JUPITER’S LEGACY 1
Writer: Mark Millar
Artist: Frank Quitely
Reviewer: Rob Patey (aka Optimous Douche – Ain’t It Cool News)
Twitter truly is the reporter’s friend in crafting the most concise inverted pyramids. It’s also a wonderful way to harness that final visceral reaction an instant after finishing a book.
Like 1985, Millar once again peels back the first layer of our reality’s onion to expose the pungent truth underneath. Except this time, righteousness and belief in a shiny tomorrow don’t prevail. No, JUPITER’S LEGACY is a mirror darkly reflecting the truths we all feel, but blissfully choose to ignore. We are exhausted in imagination, spirit and morality…and we kind of like it that way. JUPITER’S LEGACY forces us to face the truths of America’s decline from the Greatest Generation to today’s Generation Inert.
We start in the early 1930’s, when America was a nation on the brink of collapse. As bread lines and shanty towns replace the decadent fervor of the roaring twenties, a young industrialist by the name of Sheldon Sampson, who lost everything in the stock market crash, follows a dream…actually a prophecy, to find a lost island that will change the world.
We’ve seen alternate takes on the birth of heroes before, especially Superman. But where Millar zigs against other’s zags is that humanity is the catalyst for the dawn of heroes instead of some damn dirty aliens (Hey, get off my keyboard Lex).
It’s in these initial scenes we see a maturation of Quitely’s style. We’ve been waiting awhile for his return, and I’ll tell you now the wait was worth it. As Sheldon traverses the streets of our fallen nation, Quitely paints the urchin experience in vivid detail and splendor. The traditional Quitely complaint of “ugly” is here, but it’s no longer the character’s faces, it’s now an authenticity of the time period’s scene scape.
Back to the plot, Sheldon dreams of an island that will somehow save the world. So he, his love Grace, his brother Walter, and a reluctant yet blinded by Sheldon’s belief ship crew set sail for tomorrow to become the most powerful heroes the world has ever known.
Before we see what happened to Sheldon and the crew, we are whisked forward to 70 years to meet their children. They gather at a star studded gala event at a club with music that’s too loud, paparazzi who are too hungry, and Superheroes who are anything but.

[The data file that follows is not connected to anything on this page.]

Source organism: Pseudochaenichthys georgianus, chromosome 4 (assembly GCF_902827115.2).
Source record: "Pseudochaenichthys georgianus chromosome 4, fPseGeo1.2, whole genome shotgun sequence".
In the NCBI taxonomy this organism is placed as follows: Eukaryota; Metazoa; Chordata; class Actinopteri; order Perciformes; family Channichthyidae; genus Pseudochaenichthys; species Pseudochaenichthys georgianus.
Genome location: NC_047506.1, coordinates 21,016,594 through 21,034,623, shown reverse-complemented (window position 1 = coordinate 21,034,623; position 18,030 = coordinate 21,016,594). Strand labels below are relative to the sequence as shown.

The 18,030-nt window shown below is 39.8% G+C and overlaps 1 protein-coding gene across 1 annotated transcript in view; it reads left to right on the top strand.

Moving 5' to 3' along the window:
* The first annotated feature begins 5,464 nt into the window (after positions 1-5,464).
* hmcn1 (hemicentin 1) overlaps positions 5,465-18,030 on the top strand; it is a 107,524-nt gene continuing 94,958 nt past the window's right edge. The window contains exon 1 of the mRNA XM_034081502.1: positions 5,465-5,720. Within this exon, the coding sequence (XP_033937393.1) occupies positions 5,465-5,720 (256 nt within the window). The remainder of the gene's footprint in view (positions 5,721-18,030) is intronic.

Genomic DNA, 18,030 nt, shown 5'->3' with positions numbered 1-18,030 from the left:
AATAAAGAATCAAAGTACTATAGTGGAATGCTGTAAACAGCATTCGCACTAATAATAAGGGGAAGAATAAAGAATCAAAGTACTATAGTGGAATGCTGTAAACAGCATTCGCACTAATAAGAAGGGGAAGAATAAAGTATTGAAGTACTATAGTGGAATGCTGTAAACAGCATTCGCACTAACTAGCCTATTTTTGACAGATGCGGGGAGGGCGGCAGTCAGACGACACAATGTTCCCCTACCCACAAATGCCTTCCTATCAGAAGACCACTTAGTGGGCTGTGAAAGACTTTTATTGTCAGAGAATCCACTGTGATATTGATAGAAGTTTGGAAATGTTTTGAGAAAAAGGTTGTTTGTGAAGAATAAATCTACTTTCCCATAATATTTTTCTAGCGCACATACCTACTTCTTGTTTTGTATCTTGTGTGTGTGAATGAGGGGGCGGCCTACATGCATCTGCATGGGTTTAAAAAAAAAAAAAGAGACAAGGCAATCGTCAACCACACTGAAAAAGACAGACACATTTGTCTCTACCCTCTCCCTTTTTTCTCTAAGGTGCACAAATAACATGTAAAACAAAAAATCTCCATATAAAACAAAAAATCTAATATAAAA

This isn’t the KINGDOM COME portrayal of superhero evolution; they were bloodthirsty yet still were looking to “save the day” even if it crossed all lines of morality. JUPITER’S LEGACY is far more grounded in reality. Sheldon and all of the original heroes’ progeny are worried about their Q and Klout scores versus saving or changing the world. They imbibe copious amounts of drugs, bitch incessantly that the world offers nothing, and focus more on how their visages appear on Instagram versus elevating humanity to new heights of greatness. If this isn’t an indictment of our celebrity culture I don’t know what is. I could take any of the Golden Age’s kids and instantly transpose them with a bunch of fat-ass alliterated K sisters who are famous because their Daddy helped release a criminal versus having any real merit of their own.
About half-way through the book, one of the next generation laments, “There is just no one cool to fight anymore.” If that isn’t the perfect embodiment of our current propensity to passively protest 140 characters at a time from the safety of our homes I don’t what is. Despite infinite resources at the progenies’ and our disposal, we create excuses versus something tangibly fantastic. Meanwhile the original heroes are out actually fighting whether it’s glorious or not, just as my Grandmother riddled with Alzheimer’s disease still tried to make a difference in the world through volunteering until her body literally crumpled.